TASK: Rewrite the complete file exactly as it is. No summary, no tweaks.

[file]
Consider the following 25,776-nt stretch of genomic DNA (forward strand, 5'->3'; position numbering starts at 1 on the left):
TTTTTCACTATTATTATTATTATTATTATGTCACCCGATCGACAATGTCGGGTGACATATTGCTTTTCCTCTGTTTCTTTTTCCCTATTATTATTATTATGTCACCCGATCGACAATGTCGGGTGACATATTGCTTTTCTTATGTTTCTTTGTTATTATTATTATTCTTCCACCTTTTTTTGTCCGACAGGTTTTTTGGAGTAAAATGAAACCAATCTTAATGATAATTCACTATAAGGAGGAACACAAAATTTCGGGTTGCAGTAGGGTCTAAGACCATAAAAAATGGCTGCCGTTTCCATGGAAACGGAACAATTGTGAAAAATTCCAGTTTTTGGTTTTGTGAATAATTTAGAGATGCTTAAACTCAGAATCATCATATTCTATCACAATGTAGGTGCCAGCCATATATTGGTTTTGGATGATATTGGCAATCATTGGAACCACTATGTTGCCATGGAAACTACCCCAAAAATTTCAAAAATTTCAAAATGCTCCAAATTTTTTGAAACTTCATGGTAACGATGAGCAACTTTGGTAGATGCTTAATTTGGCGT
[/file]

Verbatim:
Consider the following 25,776-nt stretch of genomic DNA (forward strand, 5'->3'; position numbering starts at 1 on the left):
TTTTTCACTATTATTATTATTATTATTATGTCACCCGATCGACAATGTCGGGTGACATATTGCTTTTCCTCTGTTTCTTTTTCCCTATTATTATTATTATGTCACCCGATCGACAATGTCGGGTGACATATTGCTTTTCTTATGTTTCTTTGTTATTATTATTATTCTTCCACCTTTTTTTGTCCGACAGGTTTTTTGGAGTAAAATGAAACCAATCTTAATGATAATTCACTATAAGGAGGAACACAAAATTTCGGGTTGCAGTAGGGTCTAAGACCATAAAAAATGGCTGCCGTTTCCATGGAAACGGAACAATTGTGAAAAATTCCAGTTTTTGGTTTTGTGAATAATTTAGAGATGCTTAAACTCAGAATCATCATATTCTATCACAATGTAGGTGCCAGCCATATATTGGTTTTGGATGATATTGGCAATCATTGGAACCACTATGTTGCCATGGAAACTACCCCAAAAATTTCAAAAATTTCAAAATGCTCCAAATTTTTTGAAACTTCATGGTAACGATGAGCAACTTTGGTAGATGCTTAATTTGGCGT